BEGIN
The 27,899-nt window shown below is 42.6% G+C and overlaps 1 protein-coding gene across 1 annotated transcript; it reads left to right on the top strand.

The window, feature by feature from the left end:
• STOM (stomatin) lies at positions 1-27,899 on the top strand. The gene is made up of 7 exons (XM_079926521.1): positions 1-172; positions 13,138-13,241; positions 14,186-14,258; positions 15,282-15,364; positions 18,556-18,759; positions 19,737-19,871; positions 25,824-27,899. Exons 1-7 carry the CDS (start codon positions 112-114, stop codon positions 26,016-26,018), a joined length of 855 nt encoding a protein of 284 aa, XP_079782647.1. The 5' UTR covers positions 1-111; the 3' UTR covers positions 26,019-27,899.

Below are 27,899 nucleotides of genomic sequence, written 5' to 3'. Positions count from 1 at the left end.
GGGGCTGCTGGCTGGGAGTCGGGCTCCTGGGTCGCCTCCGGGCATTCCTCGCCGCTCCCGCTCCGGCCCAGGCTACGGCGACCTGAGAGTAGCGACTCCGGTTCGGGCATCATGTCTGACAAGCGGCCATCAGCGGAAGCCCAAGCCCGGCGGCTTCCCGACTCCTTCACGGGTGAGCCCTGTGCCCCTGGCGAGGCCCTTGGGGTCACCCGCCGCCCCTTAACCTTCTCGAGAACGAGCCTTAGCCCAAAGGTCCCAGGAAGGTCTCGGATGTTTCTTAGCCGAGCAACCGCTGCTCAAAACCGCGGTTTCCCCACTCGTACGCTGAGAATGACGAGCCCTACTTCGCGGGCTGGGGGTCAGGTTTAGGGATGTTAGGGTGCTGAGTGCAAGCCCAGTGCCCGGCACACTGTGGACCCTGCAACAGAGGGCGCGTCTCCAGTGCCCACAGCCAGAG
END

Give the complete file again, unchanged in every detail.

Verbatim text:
The 27,899-nt window shown below is 42.6% G+C and overlaps 1 protein-coding gene across 1 annotated transcript; it reads left to right on the top strand.

The window, feature by feature from the left end:
• STOM (stomatin) lies at positions 1-27,899 on the top strand. The gene is made up of 7 exons (XM_079926521.1): positions 1-172; positions 13,138-13,241; positions 14,186-14,258; positions 15,282-15,364; positions 18,556-18,759; positions 19,737-19,871; positions 25,824-27,899. Exons 1-7 carry the CDS (start codon positions 112-114, stop codon positions 26,016-26,018), a joined length of 855 nt encoding a protein of 284 aa, XP_079782647.1. The 5' UTR covers positions 1-111; the 3' UTR covers positions 26,019-27,899.

Below are 27,899 nucleotides of genomic sequence, written 5' to 3'. Positions count from 1 at the left end.
GGGGCTGCTGGCTGGGAGTCGGGCTCCTGGGTCGCCTCCGGGCATTCCTCGCCGCTCCCGCTCCGGCCCAGGCTACGGCGACCTGAGAGTAGCGACTCCGGTTCGGGCATCATGTCTGACAAGCGGCCATCAGCGGAAGCCCAAGCCCGGCGGCTTCCCGACTCCTTCACGGGTGAGCCCTGTGCCCCTGGCGAGGCCCTTGGGGTCACCCGCCGCCCCTTAACCTTCTCGAGAACGAGCCTTAGCCCAAAGGTCCCAGGAAGGTCTCGGATGTTTCTTAGCCGAGCAACCGCTGCTCAAAACCGCGGTTTCCCCACTCGTACGCTGAGAATGACGAGCCCTACTTCGCGGGCTGGGGGTCAGGTTTAGGGATGTTAGGGTGCTGAGTGCAAGCCCAGTGCCCGGCACACTGTGGACCCTGCAACAGAGGGCGCGTCTCCAGTGCCCACAGCCAGAG